Why so many kids can’t sit still in school today…

sit still in school

July 8
The Centers for Disease Control tells us that in recent years there has been a jump in the percentage of young people diagnosed with Attention Deficit and Hyperactivity Disorder, commonly known as ADHD: 7.8 percent in 2003 to 9.5 percent in 2007 and to 11 percent in 2011. The reasons for the rise are multiple, and include changes in diagnostic criteria, medication treatment and more awareness of the condition. In the following post, Angela Hanscom, a pediatric occupational therapist and the founder of TimberNook, a nature-based development program designed to foster creativity and independent play outdoors in New England, suggests yet another reason more children are being diagnosed with ADHD, whether or not they really have it: the amount of time kids are forced to sit while they are in school. This appeared on the TimberNook blog.

To read more: http://www.washingtonpost.com/blogs/answer-sheet/wp/2014/07/08/why-so-many-kids-cant-sit-still-in-school-today/

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Say YES to Recess!

By The American Specialty Toy Retailing Association

Ask any kid… what’s one of their favorite things to do at school? RECESS!

According to play experts, 20 minutes of recess per day is just as important as reading and writing because it promotes positive classroom outcomes.

Recess is a critical part of the school day,’ according to Playworks, a national organization that advocates for keeping recess in schools. It gives students a chance to be physically active and learn important life skills. And it helps them return to the classroom ready to learn.

If you think recess equates with chaos and craziness, think again. Playworks promotes recess as a safe and healthy experience and helps schools tool their recess sessions to reflect such.

“So many schools are trying hard to improve their school climate,” said Jill Vialet, CEO of Playworks. “They’re looking to boost grades and test scores, stop bullying and violent behavior, lower absenteeism and enhance kids’ attitudes towards school overall. What they may not realize is the role that recess can play in reaching those goals – or conversely, the role it plays in making them more difficult to achieve.”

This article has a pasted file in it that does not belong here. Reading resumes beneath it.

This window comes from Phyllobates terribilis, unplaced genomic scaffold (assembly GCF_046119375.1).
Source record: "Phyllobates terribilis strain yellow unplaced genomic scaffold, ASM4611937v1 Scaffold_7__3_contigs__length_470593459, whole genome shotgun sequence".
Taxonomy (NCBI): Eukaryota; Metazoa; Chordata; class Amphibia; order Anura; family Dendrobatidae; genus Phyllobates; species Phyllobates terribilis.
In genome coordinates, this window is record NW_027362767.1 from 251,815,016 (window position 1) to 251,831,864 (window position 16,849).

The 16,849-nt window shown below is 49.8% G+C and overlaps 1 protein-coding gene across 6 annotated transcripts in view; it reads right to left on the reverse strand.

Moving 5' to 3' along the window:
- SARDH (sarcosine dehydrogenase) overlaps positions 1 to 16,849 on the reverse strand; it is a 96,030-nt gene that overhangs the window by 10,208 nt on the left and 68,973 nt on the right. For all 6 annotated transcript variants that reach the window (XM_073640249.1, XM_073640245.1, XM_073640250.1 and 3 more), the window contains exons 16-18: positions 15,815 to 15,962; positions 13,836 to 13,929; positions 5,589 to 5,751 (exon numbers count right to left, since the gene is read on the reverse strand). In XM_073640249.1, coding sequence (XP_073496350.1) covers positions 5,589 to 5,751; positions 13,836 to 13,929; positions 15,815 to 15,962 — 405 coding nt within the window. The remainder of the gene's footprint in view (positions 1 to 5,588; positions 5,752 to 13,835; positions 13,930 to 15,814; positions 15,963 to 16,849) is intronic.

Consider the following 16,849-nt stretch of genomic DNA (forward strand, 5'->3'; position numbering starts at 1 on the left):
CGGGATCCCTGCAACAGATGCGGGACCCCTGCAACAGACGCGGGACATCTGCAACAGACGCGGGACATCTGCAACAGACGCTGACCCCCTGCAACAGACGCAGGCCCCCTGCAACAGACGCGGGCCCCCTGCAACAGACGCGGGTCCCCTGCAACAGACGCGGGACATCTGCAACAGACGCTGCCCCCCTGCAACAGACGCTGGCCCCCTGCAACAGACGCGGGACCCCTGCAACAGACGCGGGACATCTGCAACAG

What should recess not be used for? Punishment. That’s right. According to the American Academy of Pediatrics, teachers should not revoke recess time for a child who’s having trouble staying on task in the classroom. In fact, those children may need it most.

“Recess is a necessary break in the day for optimizing a child’s social, emotional, physical, and cognitive development,” recommends the American Academy of Pediatrics. “In essence, recess should be considered a child’s personal time, and it should not be withheld for academic or punitive reasons.”

With better organized recess, kids get to release energy pent up from a day behind a desk. This can lead to better concentration in the classroom and behavior overall. Not only do more efficient recesses help a child succeed educationally, but socially building skills that they’ll need in the adult world.

Here are a few ways parents can support recess — and play — at school:

1. Let your administrator know that recess is important to you — and why.

2. Visit your neighborhood toy store (http://www.yourneighborhoodtoystore.org/default.asp) for recess gear that you can donate. Hula hoops, jump ropes, playground balls, sidewalk chalk, and more. The fun gurus at your local toy store will be able to help you find the right items! And your school will be grateful for the donation. (You may even want to check with your school ahead of time to find out what would be most useful!)

3. Work with your school administration to develop a recess volunteer base to support the teaching staff at recess. Take a look at the Playworks program and download their game guide.  Tons of ideas!

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